Candidates should tell us how they intend to provide universal health coverage for all Nigerians. It is an achievable aspiration. Can we legislate universal health insurance and provide a special fund for the health sector? How do we reduce the outflows on medical tourism and hold back our qualified medical personnel from seeking greener pastures? What is that special magic that they perform in India and our people troop to that country that cannot be replicated here? What is the agenda on housing? To the extent that we have politicians who see land that government acquires for virtually free as a money making commodity, then we can kiss goodbye to the Housing For All dream. Access to land is one of the biggest hindrances to housing development in the urban areas. Handing over public lands acquired for nothing to cronies (as happened in Abuja) who turn back to parcel and sell them for millions of naira can never promote housing for all. That we still have “progressive” politicians who believe that an N16m house is low cost housing when the minimum wage is N18,000 speaks a lot about the ideas of our politics and politicians.
What is the agenda of the parties on curbing corruption? How will they curb corruption even when a good number of their leading lights have no visible means of livelihood except investments in political power? Some of the leading lights on both sides of the divide were merely men who could just take care of their families before politics but today own private jets. How will such fellows fight corruption when their ascendancy is based on corruption? The parties and candidates must tell us their agenda for judicial reform, the type that will accelerate criminal trials, so that trials can be concluded in record time. A justice reform system that will no longer allow men and women with corruption charges hanging on their neck to be candidates facing the possibility of being elected and acquiring immunity from suit and legal process is needed.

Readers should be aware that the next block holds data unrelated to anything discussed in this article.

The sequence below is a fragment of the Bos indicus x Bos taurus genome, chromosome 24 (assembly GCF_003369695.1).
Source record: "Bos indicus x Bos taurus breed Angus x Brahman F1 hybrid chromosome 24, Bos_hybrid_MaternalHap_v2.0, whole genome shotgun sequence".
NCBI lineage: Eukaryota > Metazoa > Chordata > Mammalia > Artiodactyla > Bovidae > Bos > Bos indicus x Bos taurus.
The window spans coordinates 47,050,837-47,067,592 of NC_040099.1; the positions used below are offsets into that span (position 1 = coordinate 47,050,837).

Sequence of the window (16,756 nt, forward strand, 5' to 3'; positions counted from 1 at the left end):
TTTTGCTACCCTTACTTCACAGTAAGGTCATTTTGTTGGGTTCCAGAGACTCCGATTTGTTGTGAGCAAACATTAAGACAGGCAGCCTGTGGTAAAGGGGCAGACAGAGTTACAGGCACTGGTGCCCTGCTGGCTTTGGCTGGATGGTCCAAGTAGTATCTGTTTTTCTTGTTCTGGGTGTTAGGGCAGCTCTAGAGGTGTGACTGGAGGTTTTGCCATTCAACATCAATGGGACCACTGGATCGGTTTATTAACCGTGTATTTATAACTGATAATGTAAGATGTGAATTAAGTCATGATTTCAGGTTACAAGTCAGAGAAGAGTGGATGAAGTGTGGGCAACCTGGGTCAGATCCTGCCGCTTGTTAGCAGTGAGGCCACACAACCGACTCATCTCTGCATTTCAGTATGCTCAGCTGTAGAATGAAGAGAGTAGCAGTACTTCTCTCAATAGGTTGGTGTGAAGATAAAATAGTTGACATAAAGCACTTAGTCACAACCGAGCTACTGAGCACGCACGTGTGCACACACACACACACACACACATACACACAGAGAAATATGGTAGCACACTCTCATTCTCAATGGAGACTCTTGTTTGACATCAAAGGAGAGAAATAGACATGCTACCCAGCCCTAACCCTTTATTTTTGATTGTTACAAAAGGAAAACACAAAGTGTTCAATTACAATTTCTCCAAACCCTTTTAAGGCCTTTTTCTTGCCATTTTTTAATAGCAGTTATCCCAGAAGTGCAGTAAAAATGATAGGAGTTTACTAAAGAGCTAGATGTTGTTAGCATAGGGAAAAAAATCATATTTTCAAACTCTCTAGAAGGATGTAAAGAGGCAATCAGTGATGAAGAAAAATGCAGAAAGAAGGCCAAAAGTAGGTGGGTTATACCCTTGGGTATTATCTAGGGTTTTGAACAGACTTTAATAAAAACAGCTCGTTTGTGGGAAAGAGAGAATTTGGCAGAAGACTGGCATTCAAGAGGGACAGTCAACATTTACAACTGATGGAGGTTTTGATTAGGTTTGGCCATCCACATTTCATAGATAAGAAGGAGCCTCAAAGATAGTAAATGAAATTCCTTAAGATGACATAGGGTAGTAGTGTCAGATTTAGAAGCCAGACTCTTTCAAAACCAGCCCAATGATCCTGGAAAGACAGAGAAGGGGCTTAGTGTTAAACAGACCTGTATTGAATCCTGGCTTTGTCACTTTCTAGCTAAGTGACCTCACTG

What will the parties do for the reform of the process for appointment of judges and magistrates? The situation where appointments to the courts are based on political affiliations is simply a recipe for legal disaster and impunity. The current drama playing out in Rivers State exemplifies this state of anarchy. A situation where the public, especially members of the legal profession have no input into the process for appointing judges ridicules the concept of democracy. The names of candidates for judgeship should be published and Nigerians urged to review the list and bring objections based on facts bordering on the knowledge, credibility, character, etc of candidates for judgeship. The cultic and cabalistic idea of a few persons arrogating to themselves the knowledge of the God head in the selection of judges is part of the reasons that the nation has failed to make appreciable progress. It leads to a judiciary that is not accountable to the people.
This cannot be an exhaustive list of issues to be addressed but it may be a starting point. Let those who claim to be progressives come forth with an agenda that can be interrogated. Let no one pull wool over our eyes because of his naked lust for power.